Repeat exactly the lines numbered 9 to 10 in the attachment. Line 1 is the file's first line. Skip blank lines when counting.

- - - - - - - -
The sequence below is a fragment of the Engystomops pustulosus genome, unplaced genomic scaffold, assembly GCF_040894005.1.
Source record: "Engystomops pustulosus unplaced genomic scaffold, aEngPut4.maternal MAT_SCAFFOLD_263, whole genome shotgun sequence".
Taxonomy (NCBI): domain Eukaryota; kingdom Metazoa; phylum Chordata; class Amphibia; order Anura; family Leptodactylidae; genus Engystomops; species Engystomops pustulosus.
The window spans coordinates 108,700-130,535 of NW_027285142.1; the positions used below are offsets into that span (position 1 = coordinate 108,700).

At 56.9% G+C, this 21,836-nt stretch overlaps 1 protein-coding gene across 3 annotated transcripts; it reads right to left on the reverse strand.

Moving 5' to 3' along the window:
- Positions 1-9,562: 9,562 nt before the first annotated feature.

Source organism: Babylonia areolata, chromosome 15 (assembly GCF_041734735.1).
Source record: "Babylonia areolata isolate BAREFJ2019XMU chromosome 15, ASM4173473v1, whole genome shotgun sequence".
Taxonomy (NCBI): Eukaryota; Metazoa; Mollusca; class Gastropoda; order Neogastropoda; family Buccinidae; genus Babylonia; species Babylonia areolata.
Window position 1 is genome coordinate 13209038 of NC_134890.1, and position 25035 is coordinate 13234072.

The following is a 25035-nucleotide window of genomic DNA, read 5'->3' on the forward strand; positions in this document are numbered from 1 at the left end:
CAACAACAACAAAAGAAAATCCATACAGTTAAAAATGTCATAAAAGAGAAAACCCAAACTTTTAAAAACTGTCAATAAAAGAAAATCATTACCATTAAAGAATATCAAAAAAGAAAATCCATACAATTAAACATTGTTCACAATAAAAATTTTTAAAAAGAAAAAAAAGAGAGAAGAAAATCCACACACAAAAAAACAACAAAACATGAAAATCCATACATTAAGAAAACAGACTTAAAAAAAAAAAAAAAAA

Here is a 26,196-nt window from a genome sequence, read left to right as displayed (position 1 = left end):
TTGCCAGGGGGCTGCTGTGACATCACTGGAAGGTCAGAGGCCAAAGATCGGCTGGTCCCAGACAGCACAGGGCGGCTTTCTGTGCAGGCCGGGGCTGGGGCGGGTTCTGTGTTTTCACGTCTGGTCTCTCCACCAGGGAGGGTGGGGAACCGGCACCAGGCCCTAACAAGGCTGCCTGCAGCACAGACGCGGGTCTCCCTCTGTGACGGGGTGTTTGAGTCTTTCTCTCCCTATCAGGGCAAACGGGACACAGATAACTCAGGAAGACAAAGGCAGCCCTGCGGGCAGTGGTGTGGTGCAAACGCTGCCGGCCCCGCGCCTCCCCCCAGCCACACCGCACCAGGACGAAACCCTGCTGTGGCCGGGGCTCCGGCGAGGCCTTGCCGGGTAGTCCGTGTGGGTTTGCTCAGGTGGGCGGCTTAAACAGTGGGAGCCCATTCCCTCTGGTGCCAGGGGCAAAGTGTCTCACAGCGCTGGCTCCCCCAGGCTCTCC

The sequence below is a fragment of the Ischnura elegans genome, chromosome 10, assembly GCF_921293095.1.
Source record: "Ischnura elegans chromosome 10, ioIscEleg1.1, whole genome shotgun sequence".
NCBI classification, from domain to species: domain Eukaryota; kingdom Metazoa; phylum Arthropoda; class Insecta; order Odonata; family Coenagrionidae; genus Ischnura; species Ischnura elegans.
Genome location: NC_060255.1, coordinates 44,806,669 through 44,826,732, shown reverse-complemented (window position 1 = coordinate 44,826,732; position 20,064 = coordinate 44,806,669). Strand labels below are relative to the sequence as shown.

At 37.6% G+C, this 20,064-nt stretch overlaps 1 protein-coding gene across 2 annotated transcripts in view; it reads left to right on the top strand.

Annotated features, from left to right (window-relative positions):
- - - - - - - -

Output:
Source record: "Babylonia areolata isolate BAREFJ2019XMU chromosome 15, ASM4173473v1, whole genome shotgun sequence".
Taxonomy (NCBI): Eukaryota; Metazoa; Mollusca; class Gastropoda; order Neogastropoda; family Buccinidae; genus Babylonia; species Babylonia areolata.